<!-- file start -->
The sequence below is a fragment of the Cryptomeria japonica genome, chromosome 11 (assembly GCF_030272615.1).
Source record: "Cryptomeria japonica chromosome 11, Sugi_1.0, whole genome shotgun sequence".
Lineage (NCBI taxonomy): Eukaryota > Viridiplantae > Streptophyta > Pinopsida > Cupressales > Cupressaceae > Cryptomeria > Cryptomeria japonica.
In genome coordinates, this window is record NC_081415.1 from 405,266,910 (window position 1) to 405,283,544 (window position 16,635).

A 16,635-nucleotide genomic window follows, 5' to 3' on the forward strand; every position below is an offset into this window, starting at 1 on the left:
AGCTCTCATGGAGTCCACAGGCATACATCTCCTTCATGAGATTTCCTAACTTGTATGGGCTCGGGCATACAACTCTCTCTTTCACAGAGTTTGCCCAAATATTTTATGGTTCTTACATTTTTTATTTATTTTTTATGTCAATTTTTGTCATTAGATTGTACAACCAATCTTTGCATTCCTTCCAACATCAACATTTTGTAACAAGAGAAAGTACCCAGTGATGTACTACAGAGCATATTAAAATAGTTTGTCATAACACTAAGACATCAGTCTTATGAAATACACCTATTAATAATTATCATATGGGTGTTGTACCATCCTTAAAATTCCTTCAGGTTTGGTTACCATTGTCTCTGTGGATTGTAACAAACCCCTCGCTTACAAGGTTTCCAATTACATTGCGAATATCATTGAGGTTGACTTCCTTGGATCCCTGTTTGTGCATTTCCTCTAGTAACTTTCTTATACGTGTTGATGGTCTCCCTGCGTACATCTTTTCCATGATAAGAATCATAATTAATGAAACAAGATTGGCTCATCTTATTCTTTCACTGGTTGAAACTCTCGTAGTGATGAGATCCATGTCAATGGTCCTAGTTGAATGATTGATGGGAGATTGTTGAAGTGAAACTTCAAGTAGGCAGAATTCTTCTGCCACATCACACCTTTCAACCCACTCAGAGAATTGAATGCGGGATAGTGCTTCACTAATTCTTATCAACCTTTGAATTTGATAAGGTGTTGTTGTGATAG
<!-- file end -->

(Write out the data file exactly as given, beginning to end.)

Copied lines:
The sequence below is a fragment of the Cryptomeria japonica genome, chromosome 11 (assembly GCF_030272615.1).
Source record: "Cryptomeria japonica chromosome 11, Sugi_1.0, whole genome shotgun sequence".
Lineage (NCBI taxonomy): Eukaryota > Viridiplantae > Streptophyta > Pinopsida > Cupressales > Cupressaceae > Cryptomeria > Cryptomeria japonica.
In genome coordinates, this window is record NC_081415.1 from 405,266,910 (window position 1) to 405,283,544 (window position 16,635).

A 16,635-nucleotide genomic window follows, 5' to 3' on the forward strand; every position below is an offset into this window, starting at 1 on the left:
AGCTCTCATGGAGTCCACAGGCATACATCTCCTTCATGAGATTTCCTAACTTGTATGGGCTCGGGCATACAACTCTCTCTTTCACAGAGTTTGCCCAAATATTTTATGGTTCTTACATTTTTTATTTATTTTTTATGTCAATTTTTGTCATTAGATTGTACAACCAATCTTTGCATTCCTTCCAACATCAACATTTTGTAACAAGAGAAAGTACCCAGTGATGTACTACAGAGCATATTAAAATAGTTTGTCATAACACTAAGACATCAGTCTTATGAAATACACCTATTAATAATTATCATATGGGTGTTGTACCATCCTTAAAATTCCTTCAGGTTTGGTTACCATTGTCTCTGTGGATTGTAACAAACCCCTCGCTTACAAGGTTTCCAATTACATTGCGAATATCATTGAGGTTGACTTCCTTGGATCCCTGTTTGTGCATTTCCTCTAGTAACTTTCTTATACGTGTTGATGGTCTCCCTGCGTACATCTTTTCCATGATAAGAATCATAATTAATGAAACAAGATTGGCTCATCTTATTCTTTCACTGGTTGAAACTCTCGTAGTGATGAGATCCATGTCAATGGTCCTAGTTGAATGATTGATGGGAGATTGTTGAAGTGAAACTTCAAGTAGGCAGAATTCTTCTGCCACATCACACCTTTCAACCCACTCAGAGAATTGAATGCGGGATAGTGCTTCACTAATTCTTATCAACCTTTGAATTTGATAAGGTGTTGTTGTGATAG